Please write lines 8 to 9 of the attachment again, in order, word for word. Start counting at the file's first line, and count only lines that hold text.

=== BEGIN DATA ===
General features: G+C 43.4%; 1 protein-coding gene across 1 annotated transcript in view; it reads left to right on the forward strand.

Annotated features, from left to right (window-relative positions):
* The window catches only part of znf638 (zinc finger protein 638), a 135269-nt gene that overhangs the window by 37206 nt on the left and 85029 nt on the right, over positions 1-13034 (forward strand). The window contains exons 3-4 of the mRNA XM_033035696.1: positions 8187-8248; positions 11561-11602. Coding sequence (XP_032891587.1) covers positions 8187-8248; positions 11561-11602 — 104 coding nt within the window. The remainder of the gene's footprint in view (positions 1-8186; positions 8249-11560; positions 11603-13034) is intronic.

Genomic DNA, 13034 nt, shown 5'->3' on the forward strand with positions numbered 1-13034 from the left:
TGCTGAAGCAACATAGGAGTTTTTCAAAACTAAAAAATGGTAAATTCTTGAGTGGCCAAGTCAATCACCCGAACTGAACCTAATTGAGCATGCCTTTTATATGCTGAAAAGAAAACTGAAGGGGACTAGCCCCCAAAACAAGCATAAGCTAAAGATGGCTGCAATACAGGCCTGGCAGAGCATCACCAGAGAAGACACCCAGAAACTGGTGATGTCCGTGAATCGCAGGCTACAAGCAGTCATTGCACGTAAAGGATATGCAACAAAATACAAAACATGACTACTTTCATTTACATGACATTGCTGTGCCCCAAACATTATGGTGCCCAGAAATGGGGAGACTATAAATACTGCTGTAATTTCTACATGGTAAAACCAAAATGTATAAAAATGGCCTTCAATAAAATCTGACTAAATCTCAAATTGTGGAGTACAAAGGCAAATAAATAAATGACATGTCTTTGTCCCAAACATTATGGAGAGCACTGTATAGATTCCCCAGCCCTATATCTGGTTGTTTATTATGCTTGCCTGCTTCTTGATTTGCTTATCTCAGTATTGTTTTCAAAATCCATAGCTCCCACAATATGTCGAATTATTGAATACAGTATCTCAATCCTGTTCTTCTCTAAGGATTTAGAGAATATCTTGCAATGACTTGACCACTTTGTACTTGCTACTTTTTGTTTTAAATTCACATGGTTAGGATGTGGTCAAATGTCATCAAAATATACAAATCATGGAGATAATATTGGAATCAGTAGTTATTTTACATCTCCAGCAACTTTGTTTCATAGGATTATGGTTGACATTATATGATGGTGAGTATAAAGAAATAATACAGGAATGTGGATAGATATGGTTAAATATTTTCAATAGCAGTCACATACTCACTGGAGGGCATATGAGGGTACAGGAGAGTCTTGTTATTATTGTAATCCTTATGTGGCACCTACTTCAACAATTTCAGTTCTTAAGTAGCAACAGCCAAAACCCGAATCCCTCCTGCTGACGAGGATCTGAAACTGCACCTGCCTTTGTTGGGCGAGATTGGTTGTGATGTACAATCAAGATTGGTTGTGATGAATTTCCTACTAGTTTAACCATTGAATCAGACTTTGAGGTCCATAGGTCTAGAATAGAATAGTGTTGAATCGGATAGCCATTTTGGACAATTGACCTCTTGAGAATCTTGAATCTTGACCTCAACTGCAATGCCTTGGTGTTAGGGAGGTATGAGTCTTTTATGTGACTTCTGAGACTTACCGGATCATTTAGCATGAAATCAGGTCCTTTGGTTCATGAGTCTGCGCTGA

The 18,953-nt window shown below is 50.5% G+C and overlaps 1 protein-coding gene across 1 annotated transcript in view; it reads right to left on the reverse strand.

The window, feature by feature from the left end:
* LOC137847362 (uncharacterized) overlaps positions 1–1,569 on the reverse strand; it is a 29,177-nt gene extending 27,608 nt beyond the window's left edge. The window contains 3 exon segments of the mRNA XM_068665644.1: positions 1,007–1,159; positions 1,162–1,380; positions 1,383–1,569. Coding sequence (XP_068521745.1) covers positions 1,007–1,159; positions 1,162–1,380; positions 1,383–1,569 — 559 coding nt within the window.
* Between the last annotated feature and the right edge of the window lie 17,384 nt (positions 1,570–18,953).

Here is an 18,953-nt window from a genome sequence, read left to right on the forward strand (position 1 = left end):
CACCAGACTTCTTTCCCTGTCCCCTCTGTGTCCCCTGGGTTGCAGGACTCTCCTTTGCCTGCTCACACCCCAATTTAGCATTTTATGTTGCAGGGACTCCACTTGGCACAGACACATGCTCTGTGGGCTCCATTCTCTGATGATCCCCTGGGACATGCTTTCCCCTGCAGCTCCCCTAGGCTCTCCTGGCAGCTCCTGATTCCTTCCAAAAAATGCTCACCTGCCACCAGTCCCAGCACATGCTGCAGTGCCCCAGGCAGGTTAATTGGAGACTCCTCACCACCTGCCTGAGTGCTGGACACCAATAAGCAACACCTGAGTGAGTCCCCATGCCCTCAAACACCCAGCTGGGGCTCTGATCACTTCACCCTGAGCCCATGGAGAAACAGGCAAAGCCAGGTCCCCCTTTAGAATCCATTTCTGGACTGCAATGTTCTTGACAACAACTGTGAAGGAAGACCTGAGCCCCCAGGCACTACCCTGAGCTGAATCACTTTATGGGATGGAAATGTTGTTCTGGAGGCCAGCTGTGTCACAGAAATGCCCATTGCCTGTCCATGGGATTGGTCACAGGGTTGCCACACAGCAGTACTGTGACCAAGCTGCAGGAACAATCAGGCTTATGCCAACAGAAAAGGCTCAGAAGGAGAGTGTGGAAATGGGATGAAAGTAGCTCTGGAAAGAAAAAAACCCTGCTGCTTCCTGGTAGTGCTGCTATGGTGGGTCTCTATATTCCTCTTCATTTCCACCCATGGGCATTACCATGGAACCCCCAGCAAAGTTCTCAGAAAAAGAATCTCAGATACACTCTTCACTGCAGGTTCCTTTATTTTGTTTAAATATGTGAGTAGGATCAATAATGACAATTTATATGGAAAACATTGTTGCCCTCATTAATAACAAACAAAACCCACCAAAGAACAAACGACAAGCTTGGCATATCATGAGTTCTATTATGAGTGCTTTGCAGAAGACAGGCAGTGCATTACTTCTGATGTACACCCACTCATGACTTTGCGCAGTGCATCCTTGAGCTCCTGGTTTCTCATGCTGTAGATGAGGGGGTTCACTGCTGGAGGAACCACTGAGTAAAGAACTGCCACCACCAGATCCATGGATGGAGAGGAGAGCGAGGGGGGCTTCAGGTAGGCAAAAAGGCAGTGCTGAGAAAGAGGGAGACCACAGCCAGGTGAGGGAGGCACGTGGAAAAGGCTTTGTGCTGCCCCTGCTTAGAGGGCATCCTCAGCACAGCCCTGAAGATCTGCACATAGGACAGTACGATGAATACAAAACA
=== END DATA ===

* LOC137847362 (uncharacterized) overlaps positions 1–1,569 on the reverse strand; it is a 29,177-nt gene extending 27,608 nt beyond the window's left edge. The window contains 3 exon segments of the mRNA XM_068665644.1: positions 1,007–1,159; positions 1,162–1,380; positions 1,383–1,569. Coding sequence (XP_068521745.1) covers positions 1,007–1,159; positions 1,162–1,380; positions 1,383–1,569 — 559 coding nt within the window.
* Between the last annotated feature and the right edge of the window lie 17,384 nt (positions 1,570–18,953).